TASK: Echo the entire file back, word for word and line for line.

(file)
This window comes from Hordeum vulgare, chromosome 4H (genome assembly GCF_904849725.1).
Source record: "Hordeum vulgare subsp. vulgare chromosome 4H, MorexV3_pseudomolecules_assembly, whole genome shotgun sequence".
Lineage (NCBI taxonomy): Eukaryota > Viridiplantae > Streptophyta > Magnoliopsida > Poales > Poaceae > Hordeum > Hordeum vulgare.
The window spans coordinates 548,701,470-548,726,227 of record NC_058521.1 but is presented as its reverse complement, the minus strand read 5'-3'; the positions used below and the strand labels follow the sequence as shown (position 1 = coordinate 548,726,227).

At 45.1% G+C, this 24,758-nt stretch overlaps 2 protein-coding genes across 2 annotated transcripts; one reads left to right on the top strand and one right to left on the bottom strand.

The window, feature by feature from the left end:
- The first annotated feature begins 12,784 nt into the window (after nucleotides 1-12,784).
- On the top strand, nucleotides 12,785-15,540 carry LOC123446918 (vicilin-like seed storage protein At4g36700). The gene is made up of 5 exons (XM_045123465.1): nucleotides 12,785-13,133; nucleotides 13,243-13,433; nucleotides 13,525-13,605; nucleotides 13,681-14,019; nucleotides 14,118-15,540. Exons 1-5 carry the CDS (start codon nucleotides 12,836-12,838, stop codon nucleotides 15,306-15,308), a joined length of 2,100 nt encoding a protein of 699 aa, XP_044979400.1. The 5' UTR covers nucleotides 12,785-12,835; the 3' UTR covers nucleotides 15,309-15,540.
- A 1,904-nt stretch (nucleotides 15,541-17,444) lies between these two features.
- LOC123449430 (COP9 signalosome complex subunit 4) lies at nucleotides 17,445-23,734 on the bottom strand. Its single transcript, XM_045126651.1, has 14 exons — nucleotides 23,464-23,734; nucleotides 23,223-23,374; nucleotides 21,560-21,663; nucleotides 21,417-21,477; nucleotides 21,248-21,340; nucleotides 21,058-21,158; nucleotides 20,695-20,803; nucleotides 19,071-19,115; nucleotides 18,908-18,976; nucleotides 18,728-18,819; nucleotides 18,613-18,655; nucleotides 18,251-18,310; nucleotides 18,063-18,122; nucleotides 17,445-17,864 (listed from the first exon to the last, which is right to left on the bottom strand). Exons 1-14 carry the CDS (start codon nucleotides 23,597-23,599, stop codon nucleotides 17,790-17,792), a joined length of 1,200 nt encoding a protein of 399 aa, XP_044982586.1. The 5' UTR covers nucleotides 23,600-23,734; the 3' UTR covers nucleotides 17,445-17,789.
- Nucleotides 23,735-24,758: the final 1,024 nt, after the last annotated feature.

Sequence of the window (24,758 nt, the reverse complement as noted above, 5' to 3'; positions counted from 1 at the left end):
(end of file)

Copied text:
This window comes from Hordeum vulgare, chromosome 4H (genome assembly GCF_904849725.1).
Source record: "Hordeum vulgare subsp. vulgare chromosome 4H, MorexV3_pseudomolecules_assembly, whole genome shotgun sequence".
Lineage (NCBI taxonomy): Eukaryota > Viridiplantae > Streptophyta > Magnoliopsida > Poales > Poaceae > Hordeum > Hordeum vulgare.
The window spans coordinates 548,701,470-548,726,227 of record NC_058521.1 but is presented as its reverse complement, the minus strand read 5'-3'; the positions used below and the strand labels follow the sequence as shown (position 1 = coordinate 548,726,227).

At 45.1% G+C, this 24,758-nt stretch overlaps 2 protein-coding genes across 2 annotated transcripts; one reads left to right on the top strand and one right to left on the bottom strand.

The window, feature by feature from the left end:
- The first annotated feature begins 12,784 nt into the window (after nucleotides 1-12,784).
- On the top strand, nucleotides 12,785-15,540 carry LOC123446918 (vicilin-like seed storage protein At4g36700). The gene is made up of 5 exons (XM_045123465.1): nucleotides 12,785-13,133; nucleotides 13,243-13,433; nucleotides 13,525-13,605; nucleotides 13,681-14,019; nucleotides 14,118-15,540. Exons 1-5 carry the CDS (start codon nucleotides 12,836-12,838, stop codon nucleotides 15,306-15,308), a joined length of 2,100 nt encoding a protein of 699 aa, XP_044979400.1. The 5' UTR covers nucleotides 12,785-12,835; the 3' UTR covers nucleotides 15,309-15,540.
- A 1,904-nt stretch (nucleotides 15,541-17,444) lies between these two features.
- LOC123449430 (COP9 signalosome complex subunit 4) lies at nucleotides 17,445-23,734 on the bottom strand. Its single transcript, XM_045126651.1, has 14 exons — nucleotides 23,464-23,734; nucleotides 23,223-23,374; nucleotides 21,560-21,663; nucleotides 21,417-21,477; nucleotides 21,248-21,340; nucleotides 21,058-21,158; nucleotides 20,695-20,803; nucleotides 19,071-19,115; nucleotides 18,908-18,976; nucleotides 18,728-18,819; nucleotides 18,613-18,655; nucleotides 18,251-18,310; nucleotides 18,063-18,122; nucleotides 17,445-17,864 (listed from the first exon to the last, which is right to left on the bottom strand). Exons 1-14 carry the CDS (start codon nucleotides 23,597-23,599, stop codon nucleotides 17,790-17,792), a joined length of 1,200 nt encoding a protein of 399 aa, XP_044982586.1. The 5' UTR covers nucleotides 23,600-23,734; the 3' UTR covers nucleotides 17,445-17,789.
- Nucleotides 23,735-24,758: the final 1,024 nt, after the last annotated feature.

Sequence of the window (24,758 nt, the reverse complement as noted above, 5' to 3'; positions counted from 1 at the left end):